I did it!

This morning I first checked with the local hospital. They had a spare bed in ICU in case I needed it.

I started my SR shave with my dominant (right) hand as usual, WTG on my right cheek. Then, for the first time, I shaved WTG on my left cheek using my left hand. It worked! No blood.

I then completed my shave with my dominant hand only. ICU was not needed.

From now on, I will endeavour to extend the use of my non-dominant hand with each shave. This may even work.
 

steveclarkus

Goose Poop Connoisseur
I suspect that left-handers might have an advantage on this. Many tools which are obviously "handed" (e,g, scissors) are set up for right-handers, so lefties have to use their off-hand to use them. So they get more practice using their off-hand.

One of my best friends is a lefty, and one day I picked up his scissors to cut some film. He warned me they wouldn't work for me and then did a double take when they worked perfectly.

Then he realized I had picked them up with my left hand. :biggrin:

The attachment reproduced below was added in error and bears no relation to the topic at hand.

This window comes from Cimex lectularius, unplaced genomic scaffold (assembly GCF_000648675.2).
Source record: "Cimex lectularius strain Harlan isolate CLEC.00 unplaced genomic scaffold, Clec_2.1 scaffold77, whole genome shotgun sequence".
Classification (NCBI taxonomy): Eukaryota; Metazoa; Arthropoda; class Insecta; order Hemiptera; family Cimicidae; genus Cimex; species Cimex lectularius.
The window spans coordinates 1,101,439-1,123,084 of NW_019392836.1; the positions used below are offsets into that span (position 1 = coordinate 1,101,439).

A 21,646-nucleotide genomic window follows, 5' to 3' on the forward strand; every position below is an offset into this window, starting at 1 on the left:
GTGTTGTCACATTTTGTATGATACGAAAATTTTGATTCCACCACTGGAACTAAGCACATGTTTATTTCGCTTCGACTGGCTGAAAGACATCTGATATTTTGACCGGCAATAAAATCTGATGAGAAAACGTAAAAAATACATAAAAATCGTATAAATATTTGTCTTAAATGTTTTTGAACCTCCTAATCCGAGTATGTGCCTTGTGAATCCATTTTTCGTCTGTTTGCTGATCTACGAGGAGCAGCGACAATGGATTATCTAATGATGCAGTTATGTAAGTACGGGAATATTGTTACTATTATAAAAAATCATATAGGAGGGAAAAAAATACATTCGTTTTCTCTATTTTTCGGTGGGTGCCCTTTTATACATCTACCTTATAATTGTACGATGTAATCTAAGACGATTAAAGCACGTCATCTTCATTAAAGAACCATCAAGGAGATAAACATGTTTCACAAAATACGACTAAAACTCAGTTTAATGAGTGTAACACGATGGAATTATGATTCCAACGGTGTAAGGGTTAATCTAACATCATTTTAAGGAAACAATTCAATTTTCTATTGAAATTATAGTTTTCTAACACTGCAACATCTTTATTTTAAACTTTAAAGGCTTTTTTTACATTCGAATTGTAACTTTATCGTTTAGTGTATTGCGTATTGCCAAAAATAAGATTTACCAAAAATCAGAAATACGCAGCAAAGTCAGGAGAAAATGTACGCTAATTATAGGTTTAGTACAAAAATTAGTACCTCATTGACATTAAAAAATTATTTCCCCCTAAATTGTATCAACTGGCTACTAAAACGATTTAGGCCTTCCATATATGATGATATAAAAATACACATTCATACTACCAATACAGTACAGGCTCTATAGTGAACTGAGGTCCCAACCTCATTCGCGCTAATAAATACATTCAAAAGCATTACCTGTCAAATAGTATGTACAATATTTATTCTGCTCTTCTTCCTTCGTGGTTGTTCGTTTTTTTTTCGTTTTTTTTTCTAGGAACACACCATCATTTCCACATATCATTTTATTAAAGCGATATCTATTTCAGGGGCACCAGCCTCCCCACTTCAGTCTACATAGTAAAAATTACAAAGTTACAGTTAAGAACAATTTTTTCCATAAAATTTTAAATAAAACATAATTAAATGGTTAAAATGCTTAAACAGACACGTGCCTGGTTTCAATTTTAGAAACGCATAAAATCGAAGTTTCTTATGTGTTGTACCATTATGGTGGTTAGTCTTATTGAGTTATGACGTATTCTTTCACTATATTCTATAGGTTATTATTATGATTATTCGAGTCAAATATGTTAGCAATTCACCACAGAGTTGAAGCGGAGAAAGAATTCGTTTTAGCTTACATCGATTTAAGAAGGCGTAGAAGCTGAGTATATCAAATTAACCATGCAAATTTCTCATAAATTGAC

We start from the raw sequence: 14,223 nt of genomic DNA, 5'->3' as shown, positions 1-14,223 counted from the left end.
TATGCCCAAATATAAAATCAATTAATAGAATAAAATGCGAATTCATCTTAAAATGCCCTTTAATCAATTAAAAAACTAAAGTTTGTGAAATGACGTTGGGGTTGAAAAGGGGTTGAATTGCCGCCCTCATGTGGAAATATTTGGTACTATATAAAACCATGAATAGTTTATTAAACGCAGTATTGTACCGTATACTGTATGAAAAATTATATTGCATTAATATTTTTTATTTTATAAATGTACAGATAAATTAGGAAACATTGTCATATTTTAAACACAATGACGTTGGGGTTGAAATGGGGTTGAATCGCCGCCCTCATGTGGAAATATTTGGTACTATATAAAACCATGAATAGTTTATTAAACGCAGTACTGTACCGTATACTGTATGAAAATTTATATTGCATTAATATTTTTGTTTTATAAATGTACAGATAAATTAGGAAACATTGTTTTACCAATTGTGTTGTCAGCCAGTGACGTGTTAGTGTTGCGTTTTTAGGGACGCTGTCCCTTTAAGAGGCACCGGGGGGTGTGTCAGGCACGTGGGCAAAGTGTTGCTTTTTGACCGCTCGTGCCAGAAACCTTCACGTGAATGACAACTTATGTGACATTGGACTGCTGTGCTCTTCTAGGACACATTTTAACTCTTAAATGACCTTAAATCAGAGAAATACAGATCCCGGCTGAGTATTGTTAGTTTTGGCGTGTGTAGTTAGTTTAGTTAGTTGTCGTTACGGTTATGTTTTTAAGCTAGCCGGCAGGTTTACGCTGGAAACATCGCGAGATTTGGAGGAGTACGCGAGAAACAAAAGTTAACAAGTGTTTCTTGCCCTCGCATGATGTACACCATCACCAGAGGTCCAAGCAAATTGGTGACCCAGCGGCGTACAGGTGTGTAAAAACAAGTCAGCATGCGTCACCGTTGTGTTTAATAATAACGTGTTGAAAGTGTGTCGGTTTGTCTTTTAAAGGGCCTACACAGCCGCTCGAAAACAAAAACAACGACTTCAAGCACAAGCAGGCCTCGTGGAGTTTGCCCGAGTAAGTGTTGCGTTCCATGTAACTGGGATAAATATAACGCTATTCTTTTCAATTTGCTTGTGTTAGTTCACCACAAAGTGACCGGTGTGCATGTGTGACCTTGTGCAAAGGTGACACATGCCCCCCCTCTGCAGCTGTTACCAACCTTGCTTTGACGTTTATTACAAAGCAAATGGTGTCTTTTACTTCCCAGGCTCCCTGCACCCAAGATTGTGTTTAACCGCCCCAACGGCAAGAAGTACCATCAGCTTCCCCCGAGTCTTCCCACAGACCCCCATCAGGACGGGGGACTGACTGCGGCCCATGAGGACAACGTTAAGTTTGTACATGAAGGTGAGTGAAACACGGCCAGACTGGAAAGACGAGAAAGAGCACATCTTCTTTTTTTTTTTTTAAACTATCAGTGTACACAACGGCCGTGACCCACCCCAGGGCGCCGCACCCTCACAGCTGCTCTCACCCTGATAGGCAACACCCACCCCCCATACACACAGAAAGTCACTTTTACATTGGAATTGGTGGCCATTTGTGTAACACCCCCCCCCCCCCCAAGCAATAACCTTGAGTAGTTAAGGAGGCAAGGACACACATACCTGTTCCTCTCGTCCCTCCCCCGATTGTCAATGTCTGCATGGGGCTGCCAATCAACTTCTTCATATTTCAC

There is some truth to left handers
being more adaptive for obvious reasons living in a righ handed world but we still have a lot of trouble with it - some more than others. I am very left handed unfortunately. Shaving with my right hand is one of the easier tasks. Scissors are terrible. I swing things, bats and golf clubs right handed and am right footed as well. This is said to be the the most screwed up brain wiring possible. I have read that we had a great advantage in sword fighting though. I expect that may be the reason we still represent 10% of the population. Left handed soldiers have a higher mortality than right handed soldiers as well.
 
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I've always used both hands to shave, brush my teeth, lock and unlock doors etc. I'd say I'm probably 55 to 60% right hand dominant though.

Shaving with either hand is possible but it takes practice to build muscle memory. I'd also recommend using your non dominant hand for minor tasks such as drinking your coffee, opening doors to get your brain used to controlling your off hand.

@RayClem, I cannot strum guitar with my left hand, but can make chord shapes with my right. I can play bass left or right though. Strumming is just too awkward.